Here is the process for cutting the tenons for my timberframe shed. I used a combination of hemlock and white pine. Basically, my choices were based on whatever I had leftover from building my workshop. When I built the workshop, I tried to use the pine for posts (which mostly get mortises) and the hemlock for beams (mostly tenoned). The pine is much easier to cut mortises into and the hemlock offers more strength for beams.
Here is my homemade marking gauge. The center spur was helpful when I used to drill out my mortises with a 2 inch forstner bit.
Here I have used my circular saw (my first powertool, now approaching its 20th year of service!) to kerf to the proper depth around the tenon.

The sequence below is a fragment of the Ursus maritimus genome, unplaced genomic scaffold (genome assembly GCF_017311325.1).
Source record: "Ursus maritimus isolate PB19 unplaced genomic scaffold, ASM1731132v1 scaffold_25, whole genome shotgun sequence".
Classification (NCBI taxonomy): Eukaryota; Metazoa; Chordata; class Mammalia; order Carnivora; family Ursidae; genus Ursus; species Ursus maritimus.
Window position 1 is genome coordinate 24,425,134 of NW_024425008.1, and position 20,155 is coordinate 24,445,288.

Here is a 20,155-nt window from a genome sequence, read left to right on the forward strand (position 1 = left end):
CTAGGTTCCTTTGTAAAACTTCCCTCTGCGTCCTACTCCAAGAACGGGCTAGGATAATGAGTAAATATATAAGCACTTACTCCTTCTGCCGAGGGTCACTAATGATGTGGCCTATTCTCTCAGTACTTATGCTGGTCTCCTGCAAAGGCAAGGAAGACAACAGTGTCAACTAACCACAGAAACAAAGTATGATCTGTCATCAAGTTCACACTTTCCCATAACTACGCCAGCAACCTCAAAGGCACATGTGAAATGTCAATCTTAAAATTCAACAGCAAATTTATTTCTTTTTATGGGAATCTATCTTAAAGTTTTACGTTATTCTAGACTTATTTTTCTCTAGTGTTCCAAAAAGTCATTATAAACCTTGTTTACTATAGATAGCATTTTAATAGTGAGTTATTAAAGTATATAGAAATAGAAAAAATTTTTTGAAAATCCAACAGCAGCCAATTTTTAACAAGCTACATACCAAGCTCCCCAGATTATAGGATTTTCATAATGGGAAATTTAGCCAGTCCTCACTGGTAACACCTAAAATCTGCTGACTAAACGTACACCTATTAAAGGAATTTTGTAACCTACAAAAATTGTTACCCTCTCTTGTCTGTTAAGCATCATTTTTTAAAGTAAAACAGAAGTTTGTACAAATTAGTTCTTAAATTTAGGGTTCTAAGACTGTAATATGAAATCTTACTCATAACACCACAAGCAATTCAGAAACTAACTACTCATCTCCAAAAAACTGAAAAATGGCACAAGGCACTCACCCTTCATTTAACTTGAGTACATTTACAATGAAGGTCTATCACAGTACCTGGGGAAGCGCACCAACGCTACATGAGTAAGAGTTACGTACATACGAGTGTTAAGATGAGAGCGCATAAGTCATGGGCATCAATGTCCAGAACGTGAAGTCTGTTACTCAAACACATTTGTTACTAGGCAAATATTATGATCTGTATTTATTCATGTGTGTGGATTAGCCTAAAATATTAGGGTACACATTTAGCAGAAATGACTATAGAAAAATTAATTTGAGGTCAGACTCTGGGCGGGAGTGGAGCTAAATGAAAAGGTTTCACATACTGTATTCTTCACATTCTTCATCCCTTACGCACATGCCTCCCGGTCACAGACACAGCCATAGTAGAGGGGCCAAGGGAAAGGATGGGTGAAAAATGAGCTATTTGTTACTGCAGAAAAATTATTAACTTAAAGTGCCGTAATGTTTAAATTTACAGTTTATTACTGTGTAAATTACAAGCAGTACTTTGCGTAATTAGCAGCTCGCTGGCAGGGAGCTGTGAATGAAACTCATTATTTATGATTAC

After knocking off the waste, I cleaned the tenon up with my slick (think large chisel that cuts like a drawknife). This was a particularly gnarly piece of hemlock and didn't give the prettiest results, but they'll be around long after I'm gone.
Here is a view from the top of the tenon.
With the help of my friends Bill and Rich, I erected the structure the other day. There is something amazing about seeing the whole thing raised in an hour or so. While working on the frame, I kept thinking, "this will be the last timberframe I do" but once it was up, the simplicity and grace of the frame has me looking forward to the next one. Whenever building with mortise and tenons in the standard table and cabinet size, I suppose we believe in their utility because we are told to. How often are we around to see the true benefits of the extra effort to create solid joinery? But in a timberframe, there it is, push with all your might and the joints answer back with a strength that resounds. So much of woodworking seems to be about pursuing the expectations of strength and quality that I cobble together from a myriad of influences, I find that the simple strength of the timberframe is an answer in itself.